With the nut polished and glued in place it's time to tweak the nut slots down to their final depth. The final depth depends on the guitar and the players requirements and is measured as the clearance between the bottom of the string and the top of the 1st fret. I was taught to start with a 0.5mm gap for the bass E string and a 0.4mm gap for the treble E string and then work down from there. When starting out it's best to use a set of feeler gauges to measure the gap. Once you are at that point you can go lower but it's a matter of playing it by ear. Pop the string you are working on out of the nut slot and make a couple of gentle strokes with the saw or file. Then pop the string back into the slot and test. When the string buzzes against the top of the 1st fret, you've gone too far. At that point you can either start again with a new bone blank, or you can learn the art of filling the slot and re-cutting it ;)
Having cut hundreds of nuts I no longer use feeler gauges, I do it all by eye now. And one handy hint is to polish the 1st fret so it clearly reflects the string. I watch the gap between the bottom of the string and it's reflection as I work lower. That gives a very good visual guide. I also pluck the open string and watch it's reflection in the 1st fret as that gives the best visual indication that you are approaching the point where it might start buzzing. I also fret the string behind the first fret to see how it feels. It should be no harder to press down than the same string barred at, say, the 5th fret and then fretted at the 6th fret.
Getting the nut slot depth right is really important. Most mass produced guitars leave the factory with the 1st fret action too high. The reason is simple economics, the skilled labour and time it takes to do it right cost too much and when it's done by semi-skilled labour the cost of removing and replacing the nuts where they cut too deep is even higher. The factories operate with such small margins that the cost of replacing a badly cut nut could be more than they make in profit on a guitar.
Now, once the slots are at their final depth it's time to finish the job properly. And that's what I meant by The Holy Grail. Far too often people don't pay enough attention to the cutting and finishing of the slots. I've drawn a few examples on a whiteboard and photographed it, as it was a lot quicker than trying to do the same on PC...
A/ shows a slot cut flat. The problem here is that when the strings vibrates up it lifts away from the bottom of the slot and buzzes in the slot.
B/ shows the slot cut to match the break angle to the machine head. While it solves the problem in A/, it introduces problems of it's own that are less obvious but just as difficult. The first problem is that you can't guarantee the break angle to the machine head, if the string doesn't wind down the post low enough it no longer touches the slot at the back and can buzz in the slot again. It also puts a lot of pressure on the front edge and over time it can wear it down. That will lower the action further until it starts buzzing on the 1st fret.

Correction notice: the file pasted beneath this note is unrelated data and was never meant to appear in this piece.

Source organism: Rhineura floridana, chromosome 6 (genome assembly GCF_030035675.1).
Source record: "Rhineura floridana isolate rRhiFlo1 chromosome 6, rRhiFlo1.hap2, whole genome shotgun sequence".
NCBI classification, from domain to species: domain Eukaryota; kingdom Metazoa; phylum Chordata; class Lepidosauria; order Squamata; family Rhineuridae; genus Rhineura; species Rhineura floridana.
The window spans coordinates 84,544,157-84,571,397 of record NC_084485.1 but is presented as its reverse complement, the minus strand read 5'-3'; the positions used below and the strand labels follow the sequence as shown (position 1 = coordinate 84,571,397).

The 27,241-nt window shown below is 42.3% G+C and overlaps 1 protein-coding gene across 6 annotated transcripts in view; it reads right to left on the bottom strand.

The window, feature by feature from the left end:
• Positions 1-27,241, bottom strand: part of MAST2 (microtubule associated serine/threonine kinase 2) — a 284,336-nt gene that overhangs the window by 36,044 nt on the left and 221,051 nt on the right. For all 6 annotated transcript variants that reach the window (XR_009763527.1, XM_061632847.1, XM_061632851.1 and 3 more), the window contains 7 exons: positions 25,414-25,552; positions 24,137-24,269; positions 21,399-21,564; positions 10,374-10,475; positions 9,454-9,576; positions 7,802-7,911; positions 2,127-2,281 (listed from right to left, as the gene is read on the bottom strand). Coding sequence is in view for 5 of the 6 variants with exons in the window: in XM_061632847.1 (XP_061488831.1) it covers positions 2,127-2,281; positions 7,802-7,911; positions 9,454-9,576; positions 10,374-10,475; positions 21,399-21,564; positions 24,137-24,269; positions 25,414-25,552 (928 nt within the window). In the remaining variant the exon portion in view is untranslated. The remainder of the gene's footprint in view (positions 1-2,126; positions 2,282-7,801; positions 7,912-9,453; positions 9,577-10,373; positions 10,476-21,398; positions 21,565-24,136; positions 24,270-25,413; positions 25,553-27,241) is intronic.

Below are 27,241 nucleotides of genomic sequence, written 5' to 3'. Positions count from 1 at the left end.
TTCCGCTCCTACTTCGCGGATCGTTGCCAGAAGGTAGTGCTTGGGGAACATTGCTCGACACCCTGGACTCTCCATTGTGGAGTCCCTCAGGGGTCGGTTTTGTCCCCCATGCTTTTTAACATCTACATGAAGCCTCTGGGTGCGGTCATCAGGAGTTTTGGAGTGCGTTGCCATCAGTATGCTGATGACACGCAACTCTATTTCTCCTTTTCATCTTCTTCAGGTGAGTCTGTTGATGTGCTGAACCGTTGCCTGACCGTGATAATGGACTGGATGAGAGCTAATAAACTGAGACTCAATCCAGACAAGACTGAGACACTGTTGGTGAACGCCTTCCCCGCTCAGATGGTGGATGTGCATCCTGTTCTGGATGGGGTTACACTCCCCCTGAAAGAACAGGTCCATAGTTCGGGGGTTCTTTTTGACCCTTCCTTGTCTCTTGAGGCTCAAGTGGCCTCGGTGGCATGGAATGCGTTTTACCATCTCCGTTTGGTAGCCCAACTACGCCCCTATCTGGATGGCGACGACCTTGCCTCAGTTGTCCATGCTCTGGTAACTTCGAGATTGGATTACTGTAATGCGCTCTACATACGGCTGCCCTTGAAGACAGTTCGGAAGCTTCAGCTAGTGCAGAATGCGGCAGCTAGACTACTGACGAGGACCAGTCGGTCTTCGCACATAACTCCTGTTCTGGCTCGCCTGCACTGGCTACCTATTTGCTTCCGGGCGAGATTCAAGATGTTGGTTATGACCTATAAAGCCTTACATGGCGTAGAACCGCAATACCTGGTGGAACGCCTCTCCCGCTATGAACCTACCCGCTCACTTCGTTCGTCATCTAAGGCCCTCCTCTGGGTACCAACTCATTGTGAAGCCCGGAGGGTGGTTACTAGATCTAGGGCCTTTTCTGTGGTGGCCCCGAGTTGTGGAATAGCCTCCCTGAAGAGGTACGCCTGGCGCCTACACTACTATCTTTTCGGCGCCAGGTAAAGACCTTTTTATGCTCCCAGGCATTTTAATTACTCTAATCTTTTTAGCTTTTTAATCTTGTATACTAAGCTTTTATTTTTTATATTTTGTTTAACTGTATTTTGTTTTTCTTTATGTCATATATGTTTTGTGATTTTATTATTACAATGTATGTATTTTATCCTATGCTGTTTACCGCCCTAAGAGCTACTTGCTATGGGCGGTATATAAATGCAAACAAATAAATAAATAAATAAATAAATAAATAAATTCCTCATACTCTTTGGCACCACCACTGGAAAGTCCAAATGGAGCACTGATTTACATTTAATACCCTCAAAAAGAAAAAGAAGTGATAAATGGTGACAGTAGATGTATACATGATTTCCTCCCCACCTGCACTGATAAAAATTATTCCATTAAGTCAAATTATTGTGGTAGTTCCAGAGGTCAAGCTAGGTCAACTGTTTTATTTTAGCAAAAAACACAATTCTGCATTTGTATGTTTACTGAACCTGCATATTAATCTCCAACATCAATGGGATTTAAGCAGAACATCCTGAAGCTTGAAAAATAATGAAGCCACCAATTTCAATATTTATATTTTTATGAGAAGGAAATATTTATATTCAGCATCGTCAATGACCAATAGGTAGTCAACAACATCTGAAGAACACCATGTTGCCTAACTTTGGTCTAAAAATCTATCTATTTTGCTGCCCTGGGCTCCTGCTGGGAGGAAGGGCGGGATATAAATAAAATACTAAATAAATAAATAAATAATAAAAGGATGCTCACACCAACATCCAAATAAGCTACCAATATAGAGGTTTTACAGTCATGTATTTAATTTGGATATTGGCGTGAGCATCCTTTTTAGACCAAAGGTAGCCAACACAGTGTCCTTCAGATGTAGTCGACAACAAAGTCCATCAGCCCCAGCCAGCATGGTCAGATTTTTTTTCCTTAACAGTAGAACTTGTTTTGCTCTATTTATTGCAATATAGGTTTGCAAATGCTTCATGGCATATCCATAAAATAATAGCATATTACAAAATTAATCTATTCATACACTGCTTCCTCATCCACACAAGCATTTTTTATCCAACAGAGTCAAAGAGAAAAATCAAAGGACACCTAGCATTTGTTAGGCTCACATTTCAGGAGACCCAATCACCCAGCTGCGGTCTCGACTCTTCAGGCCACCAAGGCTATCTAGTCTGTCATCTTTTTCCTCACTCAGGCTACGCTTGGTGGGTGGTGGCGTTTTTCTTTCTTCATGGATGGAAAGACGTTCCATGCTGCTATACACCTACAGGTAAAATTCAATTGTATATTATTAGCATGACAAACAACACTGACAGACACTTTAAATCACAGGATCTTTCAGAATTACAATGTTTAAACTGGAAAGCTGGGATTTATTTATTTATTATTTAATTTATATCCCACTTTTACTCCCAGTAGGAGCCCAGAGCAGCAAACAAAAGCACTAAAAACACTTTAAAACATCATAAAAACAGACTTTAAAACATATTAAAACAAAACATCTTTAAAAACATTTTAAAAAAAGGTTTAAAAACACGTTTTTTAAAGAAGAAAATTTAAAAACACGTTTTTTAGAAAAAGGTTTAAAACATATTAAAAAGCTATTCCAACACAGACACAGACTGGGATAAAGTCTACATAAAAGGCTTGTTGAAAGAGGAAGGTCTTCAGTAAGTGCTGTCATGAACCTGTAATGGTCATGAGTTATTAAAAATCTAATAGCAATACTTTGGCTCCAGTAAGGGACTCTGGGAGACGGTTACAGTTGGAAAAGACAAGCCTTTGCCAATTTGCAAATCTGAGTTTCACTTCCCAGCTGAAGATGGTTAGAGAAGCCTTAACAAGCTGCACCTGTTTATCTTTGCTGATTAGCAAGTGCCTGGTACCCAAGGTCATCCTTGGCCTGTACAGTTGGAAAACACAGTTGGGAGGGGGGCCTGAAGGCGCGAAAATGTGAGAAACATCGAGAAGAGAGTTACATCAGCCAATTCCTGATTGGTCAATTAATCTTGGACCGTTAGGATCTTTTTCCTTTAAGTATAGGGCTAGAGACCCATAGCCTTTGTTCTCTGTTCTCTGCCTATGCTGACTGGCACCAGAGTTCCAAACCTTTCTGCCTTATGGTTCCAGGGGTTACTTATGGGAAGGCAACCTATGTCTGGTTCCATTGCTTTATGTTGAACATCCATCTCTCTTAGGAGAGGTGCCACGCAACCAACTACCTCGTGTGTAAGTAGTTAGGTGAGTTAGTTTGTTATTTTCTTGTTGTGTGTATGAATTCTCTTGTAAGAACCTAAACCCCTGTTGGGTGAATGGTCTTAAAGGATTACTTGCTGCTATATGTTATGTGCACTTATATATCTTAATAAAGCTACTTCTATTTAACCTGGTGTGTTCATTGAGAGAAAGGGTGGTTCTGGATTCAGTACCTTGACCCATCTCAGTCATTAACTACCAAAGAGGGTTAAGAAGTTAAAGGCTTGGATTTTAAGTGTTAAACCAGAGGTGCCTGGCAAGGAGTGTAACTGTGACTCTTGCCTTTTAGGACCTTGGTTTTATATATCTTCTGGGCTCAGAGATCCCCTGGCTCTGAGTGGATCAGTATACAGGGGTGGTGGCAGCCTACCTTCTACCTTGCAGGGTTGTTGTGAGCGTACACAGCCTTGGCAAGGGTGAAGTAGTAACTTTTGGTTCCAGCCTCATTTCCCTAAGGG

C/ is pretty much ideal, it ensures that the string is pulled into the slot at the front and rear avoiding buzzing and also minimising the risk of wear on the front edge lowering the action.
In D/ I've tried to show how the bottom of the nut slot is still rough after you finish with the saw or file when you examine it closely.
That roughness is a cause of friction and can lead to the string sticking in the nut even though the slots are at the correct width. Regrettably, a lot of techs will cut the slots with saws and files and leave them exactly as the tool finished them. However, a decent luthier will go a stage further and finish the slots properly. The most common way is to use a piece of very fine wet & dry paper folded in half. The fold is inserted into the slot so that some of the grit polishes the bottom of the slot. But that is far from ideal, and the paper is too thick when folded to use in the plain string slots.
About 10 years ago I was studying jewellery and silversmithing and came across the Jewellers Mop made from a piece of string.
It's simply a piece of string doubled over, tied in a stopper knot just below the bend and with the individual threads teased out below the knot. Jewellers use this with abrasive paste, like rouge, to smooth and polish fine fretwork (small holes cut into metal).
I put 2 and 2 together and started using a mop with Brasso to polish fret slots so that they are nice and smooth.
Just like that. And you can see from the earlier pics how well Brasso polishes bone.
This is something I've kept to myself for a long time, but it is why I have so often been insistent that a well cut bone nut is as good as anything else available. And in the last few years StewMac have started to sell abrasive cord
for exactly the same purpose. However, the cord is nowhere near as versatile as the jewellers mop. You can load a mop with whatever abrasive you need and it will go far finer than the cord too.
So, there you have it. How to make and replace a bone nut in next to no time. It's as good as any alternative material in performance and sounds better. And my personal record for making and replacing a bone nut for a strat is 15 minutes (that was with the use of my disk and belt bench sander). And yes Jef, I was thinking of trying to beat that record at the next Analog to Digital ;)
Any questions, please feel free to ask.